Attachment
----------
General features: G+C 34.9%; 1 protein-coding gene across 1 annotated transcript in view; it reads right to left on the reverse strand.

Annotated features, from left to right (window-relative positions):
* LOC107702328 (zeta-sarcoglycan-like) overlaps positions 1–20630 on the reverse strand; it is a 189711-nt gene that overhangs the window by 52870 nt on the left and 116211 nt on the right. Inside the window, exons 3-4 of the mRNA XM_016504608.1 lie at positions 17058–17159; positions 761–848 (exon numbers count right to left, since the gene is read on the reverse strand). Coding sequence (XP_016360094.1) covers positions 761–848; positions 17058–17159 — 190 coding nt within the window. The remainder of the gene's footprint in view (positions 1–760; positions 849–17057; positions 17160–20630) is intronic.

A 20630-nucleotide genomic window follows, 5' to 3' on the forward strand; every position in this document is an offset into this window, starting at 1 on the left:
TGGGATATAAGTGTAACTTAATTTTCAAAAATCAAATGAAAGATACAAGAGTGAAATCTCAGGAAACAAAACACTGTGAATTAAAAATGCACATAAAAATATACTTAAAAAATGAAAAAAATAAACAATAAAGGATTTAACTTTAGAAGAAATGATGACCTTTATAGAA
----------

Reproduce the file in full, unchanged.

General features: G+C 34.9%; 1 protein-coding gene across 1 annotated transcript in view; it reads right to left on the reverse strand.

Annotated features, from left to right (window-relative positions):
* LOC107702328 (zeta-sarcoglycan-like) overlaps positions 1–20630 on the reverse strand; it is a 189711-nt gene that overhangs the window by 52870 nt on the left and 116211 nt on the right. Inside the window, exons 3-4 of the mRNA XM_016504608.1 lie at positions 17058–17159; positions 761–848 (exon numbers count right to left, since the gene is read on the reverse strand). Coding sequence (XP_016360094.1) covers positions 761–848; positions 17058–17159 — 190 coding nt within the window. The remainder of the gene's footprint in view (positions 1–760; positions 849–17057; positions 17160–20630) is intronic.

A 20630-nucleotide genomic window follows, 5' to 3' on the forward strand; every position in this document is an offset into this window, starting at 1 on the left:
TGGGATATAAGTGTAACTTAATTTTCAAAAATCAAATGAAAGATACAAGAGTGAAATCTCAGGAAACAAAACACTGTGAATTAAAAATGCACATAAAAATATACTTAAAAAATGAAAAAAATAAACAATAAAGGATTTAACTTTAGAAGAAATGATGACCTTTATAGAA